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Advisory Committee Chair

Laura L Forbes

Advisory Committee Members

Phillip L Barkley

Elizabeth A Elliott

Retta R Evans

Jenna M Lachenaye

Document Type

Dissertation

Date of Award

2018

Degree Name by School

Doctor of Philosophy (PhD) School of Education

Abstract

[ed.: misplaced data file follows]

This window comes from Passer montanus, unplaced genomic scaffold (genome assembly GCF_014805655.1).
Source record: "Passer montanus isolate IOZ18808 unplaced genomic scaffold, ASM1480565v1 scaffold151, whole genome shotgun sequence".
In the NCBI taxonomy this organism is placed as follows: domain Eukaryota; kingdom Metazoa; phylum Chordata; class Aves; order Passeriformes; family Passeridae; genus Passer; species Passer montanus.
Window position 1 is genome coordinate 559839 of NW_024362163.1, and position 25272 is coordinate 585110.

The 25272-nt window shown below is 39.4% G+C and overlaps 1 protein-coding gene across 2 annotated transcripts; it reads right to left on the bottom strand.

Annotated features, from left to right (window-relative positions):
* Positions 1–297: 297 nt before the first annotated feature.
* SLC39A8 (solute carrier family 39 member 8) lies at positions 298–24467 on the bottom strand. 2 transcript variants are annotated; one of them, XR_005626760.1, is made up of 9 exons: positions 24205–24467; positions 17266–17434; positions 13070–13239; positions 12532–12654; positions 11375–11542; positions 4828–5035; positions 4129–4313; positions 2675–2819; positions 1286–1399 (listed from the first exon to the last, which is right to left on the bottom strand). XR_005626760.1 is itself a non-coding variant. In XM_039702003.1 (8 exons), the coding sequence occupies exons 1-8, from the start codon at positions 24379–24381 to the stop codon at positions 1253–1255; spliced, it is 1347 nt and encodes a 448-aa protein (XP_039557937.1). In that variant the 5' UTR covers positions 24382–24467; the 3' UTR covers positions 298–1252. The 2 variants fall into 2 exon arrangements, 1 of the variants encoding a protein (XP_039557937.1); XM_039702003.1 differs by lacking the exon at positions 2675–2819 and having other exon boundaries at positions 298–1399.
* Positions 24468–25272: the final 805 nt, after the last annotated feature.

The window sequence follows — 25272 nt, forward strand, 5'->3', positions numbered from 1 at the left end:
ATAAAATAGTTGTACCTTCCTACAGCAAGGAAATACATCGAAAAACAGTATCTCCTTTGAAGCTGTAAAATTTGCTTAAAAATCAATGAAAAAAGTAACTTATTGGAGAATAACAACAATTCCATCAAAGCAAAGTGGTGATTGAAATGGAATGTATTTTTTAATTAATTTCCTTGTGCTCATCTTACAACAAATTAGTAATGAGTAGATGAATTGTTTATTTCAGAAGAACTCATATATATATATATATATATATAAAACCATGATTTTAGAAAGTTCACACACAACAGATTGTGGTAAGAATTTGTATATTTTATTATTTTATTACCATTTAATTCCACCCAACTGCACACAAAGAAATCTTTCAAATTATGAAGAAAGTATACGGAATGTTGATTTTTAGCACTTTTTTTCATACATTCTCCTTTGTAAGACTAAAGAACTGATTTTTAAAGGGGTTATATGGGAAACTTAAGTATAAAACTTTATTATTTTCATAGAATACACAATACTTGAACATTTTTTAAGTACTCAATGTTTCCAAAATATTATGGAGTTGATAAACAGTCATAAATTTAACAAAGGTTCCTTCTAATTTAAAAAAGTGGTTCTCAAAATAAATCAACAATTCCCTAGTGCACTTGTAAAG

ABSTRACT College health nurses (CHNs) play an essential role in student health services where they address a myriad of students’ health concerns. The purpose of this study was to gain an in-depth understanding of the CHNs’ perception of their role in nursing practice. The study focused on hearing nurses’ perspectives on what they considered their role to be in college health (CH) practice, and the challenges encountered in their role performance. This qualitative study utilized a phenomenological design to explore the lived experience of the CHN. The study comprised of 11 CHNs currently employed in five 4-year universities across a southeastern state. Interviews were the primary mode of data collection. Through the interviews, rich, in-depth descriptions of CHNs’ perceptions were gathered. Data analysis resulted in six themes capturing the lived experience of the CHN. The study discovered that CHNs occupy a unique niche in nursing practice. In the college health environment, CHNs have institutional role expectations in addition to their professional role expectations. Study participants identified a lack of voice in the decision-making process, understaffing, low wages, increased workloads, conflicts with parents, and student’s negative attitudes as challenges encountered in college health nursing practice. The benefits of college health nursing practice were identified as the unique campus setting, working with a predominantly healthy population, opportunities to teach life skills and being the fill-in parent. The findings of this study provide implications for nursing practice and curriculum development along with recommendations for future research. This study will add new knowledge to the limited literature on college health nursing practice. In addition, the study may help identify factors contributing to role stress, role strain and role overload. The study may help develop strategies to prevent job dissatisfaction and burnout.

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